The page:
One of the interesting empirical findings relating to the effectiveness of SALs is that the results often depend on the characteristics of the specific country concerned. Countries have generated a variety of responses to basically similar SALs. This seems to reflect the importance of differences in institutional, social, and historical conditions between countries (Taylor 1988).
The disappointing response to repeated structural adjustment lending has led to much soul searching. At the IMF, poverty reduction and growth facilities have replaced structural adjustment loans. Reducing the microeconomic interventions and concentrating on core macroeconomic concerns have streamlined conditionality. There is also now a focus on pro-poor growth and social safety nets. There was a perceived need to move beyond Washington Consensus policies to so-called second-generation reforms, following the growing recognition that market-oriented policies may be inadequate without more serious institutional transformation. The expectations placed on lending to developing countries conditional on their making policy reforms proved unrealistic. There is a growing recognition that structural adjustment should promote growth and capacity expansion and not just efficiency. The recommendation now is for a more strategic focus, concentrating on the key barriers to growth, rather than employing a scattergun approach to abolishing all market distortions.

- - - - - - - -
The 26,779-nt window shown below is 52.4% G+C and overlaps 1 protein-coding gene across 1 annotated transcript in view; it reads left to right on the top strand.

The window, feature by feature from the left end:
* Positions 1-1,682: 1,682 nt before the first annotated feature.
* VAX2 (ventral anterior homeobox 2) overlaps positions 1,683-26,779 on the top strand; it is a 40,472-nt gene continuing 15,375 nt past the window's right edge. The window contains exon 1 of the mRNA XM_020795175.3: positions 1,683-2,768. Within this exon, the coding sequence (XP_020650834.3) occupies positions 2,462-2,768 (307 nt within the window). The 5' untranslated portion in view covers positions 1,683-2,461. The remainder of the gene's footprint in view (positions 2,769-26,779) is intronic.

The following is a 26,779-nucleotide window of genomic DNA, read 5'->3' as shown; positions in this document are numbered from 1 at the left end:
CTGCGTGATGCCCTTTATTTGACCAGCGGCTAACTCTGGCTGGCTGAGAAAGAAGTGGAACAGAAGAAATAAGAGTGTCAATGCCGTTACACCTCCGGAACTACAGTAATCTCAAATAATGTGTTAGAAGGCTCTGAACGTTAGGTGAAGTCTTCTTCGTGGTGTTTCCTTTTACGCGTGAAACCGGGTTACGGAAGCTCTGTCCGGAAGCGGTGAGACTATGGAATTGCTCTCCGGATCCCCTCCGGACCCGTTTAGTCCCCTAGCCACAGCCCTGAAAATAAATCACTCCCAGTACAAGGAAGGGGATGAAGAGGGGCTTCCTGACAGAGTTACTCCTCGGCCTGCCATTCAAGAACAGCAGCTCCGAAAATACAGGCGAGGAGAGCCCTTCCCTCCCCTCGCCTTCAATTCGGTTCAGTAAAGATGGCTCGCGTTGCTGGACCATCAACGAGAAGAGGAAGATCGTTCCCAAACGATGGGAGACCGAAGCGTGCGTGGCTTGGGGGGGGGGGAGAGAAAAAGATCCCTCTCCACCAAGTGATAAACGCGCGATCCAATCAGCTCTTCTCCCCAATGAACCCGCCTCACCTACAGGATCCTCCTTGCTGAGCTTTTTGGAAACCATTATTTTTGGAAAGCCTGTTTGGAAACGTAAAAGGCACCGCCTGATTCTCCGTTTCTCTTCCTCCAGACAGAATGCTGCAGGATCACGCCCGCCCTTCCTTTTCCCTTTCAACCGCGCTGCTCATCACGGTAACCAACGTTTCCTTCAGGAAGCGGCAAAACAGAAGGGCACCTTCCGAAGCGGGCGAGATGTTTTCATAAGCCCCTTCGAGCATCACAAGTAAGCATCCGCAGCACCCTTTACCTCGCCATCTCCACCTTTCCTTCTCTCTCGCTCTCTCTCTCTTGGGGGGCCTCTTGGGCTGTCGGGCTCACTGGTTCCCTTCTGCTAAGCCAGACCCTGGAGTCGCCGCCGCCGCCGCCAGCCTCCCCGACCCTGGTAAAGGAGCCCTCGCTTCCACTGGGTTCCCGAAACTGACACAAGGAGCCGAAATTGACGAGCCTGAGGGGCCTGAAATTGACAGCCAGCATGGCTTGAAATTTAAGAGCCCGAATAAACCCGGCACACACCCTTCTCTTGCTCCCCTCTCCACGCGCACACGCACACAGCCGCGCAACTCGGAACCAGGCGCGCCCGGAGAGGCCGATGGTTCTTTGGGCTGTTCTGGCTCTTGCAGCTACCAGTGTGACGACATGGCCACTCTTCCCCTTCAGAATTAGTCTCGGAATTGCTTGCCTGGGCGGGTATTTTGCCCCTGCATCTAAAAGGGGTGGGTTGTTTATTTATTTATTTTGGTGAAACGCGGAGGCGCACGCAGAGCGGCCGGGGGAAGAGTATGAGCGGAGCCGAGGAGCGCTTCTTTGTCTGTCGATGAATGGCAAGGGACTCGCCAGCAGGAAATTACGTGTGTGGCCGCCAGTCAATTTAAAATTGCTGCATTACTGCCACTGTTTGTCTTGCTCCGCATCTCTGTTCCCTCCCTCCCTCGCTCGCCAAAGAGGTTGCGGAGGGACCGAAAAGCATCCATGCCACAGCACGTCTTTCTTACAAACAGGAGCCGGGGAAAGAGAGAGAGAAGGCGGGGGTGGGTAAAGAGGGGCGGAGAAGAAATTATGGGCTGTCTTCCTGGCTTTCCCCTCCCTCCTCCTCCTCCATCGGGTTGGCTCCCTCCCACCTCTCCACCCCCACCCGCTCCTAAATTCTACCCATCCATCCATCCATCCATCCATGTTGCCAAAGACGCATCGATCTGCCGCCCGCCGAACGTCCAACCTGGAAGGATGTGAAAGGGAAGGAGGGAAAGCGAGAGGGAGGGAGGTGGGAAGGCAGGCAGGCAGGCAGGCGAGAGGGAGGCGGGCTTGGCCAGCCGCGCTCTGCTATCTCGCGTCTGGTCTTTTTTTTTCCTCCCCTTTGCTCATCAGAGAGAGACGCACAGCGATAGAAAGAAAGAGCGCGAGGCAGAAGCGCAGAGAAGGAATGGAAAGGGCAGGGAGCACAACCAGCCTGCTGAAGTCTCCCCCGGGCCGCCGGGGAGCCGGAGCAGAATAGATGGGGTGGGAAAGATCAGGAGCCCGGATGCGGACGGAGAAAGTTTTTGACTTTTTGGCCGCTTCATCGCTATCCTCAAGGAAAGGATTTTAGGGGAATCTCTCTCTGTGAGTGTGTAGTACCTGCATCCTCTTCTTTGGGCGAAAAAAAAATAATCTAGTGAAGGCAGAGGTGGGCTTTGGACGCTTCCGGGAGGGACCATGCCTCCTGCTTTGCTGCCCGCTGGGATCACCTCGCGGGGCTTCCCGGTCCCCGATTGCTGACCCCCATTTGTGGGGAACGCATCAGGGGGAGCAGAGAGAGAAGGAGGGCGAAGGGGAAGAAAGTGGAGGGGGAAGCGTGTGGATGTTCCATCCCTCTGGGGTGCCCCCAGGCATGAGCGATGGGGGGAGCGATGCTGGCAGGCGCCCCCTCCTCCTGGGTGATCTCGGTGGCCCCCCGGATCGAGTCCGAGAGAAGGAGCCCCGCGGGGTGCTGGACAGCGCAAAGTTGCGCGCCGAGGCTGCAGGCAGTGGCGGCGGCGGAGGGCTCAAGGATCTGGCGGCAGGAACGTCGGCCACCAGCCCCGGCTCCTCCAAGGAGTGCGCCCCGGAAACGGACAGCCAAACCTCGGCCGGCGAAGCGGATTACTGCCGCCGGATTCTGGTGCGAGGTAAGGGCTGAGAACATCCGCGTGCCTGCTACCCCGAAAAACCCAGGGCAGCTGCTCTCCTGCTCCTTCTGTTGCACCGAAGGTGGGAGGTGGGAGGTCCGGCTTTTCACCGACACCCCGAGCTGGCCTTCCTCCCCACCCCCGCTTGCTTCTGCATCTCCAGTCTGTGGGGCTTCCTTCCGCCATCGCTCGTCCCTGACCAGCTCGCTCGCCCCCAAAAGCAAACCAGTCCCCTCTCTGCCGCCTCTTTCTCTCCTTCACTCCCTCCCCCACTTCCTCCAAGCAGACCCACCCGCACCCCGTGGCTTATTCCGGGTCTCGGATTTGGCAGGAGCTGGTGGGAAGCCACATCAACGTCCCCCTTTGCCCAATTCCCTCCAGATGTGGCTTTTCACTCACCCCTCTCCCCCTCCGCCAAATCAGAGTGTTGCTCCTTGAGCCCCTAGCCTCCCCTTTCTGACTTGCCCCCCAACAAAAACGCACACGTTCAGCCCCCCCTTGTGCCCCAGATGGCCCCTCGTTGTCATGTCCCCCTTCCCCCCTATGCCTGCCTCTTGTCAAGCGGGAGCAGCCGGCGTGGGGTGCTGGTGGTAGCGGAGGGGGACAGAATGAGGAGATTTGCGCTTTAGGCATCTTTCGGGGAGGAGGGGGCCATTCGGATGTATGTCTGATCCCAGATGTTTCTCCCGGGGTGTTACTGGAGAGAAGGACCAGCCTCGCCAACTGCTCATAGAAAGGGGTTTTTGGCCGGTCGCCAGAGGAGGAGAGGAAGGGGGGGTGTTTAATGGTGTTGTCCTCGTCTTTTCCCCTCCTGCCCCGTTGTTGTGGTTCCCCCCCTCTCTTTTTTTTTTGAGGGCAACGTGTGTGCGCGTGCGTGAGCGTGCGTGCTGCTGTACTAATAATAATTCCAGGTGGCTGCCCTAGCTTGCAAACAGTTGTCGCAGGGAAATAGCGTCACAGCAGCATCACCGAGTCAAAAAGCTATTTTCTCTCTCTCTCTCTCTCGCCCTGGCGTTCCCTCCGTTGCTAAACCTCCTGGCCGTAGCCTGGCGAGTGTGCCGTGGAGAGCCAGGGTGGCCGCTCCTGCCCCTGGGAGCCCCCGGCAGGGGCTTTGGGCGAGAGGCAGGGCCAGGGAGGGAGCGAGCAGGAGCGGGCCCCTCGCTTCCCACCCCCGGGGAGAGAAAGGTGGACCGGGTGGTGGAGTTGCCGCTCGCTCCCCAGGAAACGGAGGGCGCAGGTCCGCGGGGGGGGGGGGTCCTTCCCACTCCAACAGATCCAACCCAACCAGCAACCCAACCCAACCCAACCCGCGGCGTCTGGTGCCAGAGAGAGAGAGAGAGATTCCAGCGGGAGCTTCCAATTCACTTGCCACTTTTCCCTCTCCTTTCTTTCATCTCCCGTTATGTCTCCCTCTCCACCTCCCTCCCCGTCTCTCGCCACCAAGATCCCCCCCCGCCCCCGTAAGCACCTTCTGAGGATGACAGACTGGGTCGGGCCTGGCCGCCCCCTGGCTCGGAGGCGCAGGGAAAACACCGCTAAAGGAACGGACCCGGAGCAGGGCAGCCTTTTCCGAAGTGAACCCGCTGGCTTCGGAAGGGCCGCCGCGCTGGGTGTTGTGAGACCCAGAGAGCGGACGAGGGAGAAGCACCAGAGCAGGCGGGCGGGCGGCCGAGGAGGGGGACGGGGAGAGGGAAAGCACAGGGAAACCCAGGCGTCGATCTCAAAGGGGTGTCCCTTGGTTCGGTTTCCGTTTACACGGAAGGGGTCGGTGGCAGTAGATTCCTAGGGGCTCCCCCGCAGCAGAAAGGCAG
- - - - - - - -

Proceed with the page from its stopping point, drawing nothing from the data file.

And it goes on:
SEE ALSO Liberalization, Trade; Privatization; Washington Consensus
Corbo, Vittorio, Morris Goldstein, and Mohsin Khan, eds. 1987. Growth-Oriented Adjustment Programs. Washington, DC: International Monetary Fund and World Bank.
Cornia, Giovanni Andrea, Richard Jolly, and Frances Stewart, eds. 1987–1988. Adjustment with a Human Face. 2 vols. Oxford: Clarendon Press.
Easterly, William. 2001. The Elusive Quest for Growth:Economists’ Adventures and Misadventures in the Tropics. Cambridge, MA: MIT Press.
Stiglitz, Joseph. 2002. Globalization and Its Discontents. London: Allen Lane.
Taylor, Lance. 1988. Varieties of Stabilization Experience: Towards Sensible Macroeconomics in the Third World. Oxford: Clarendon Press.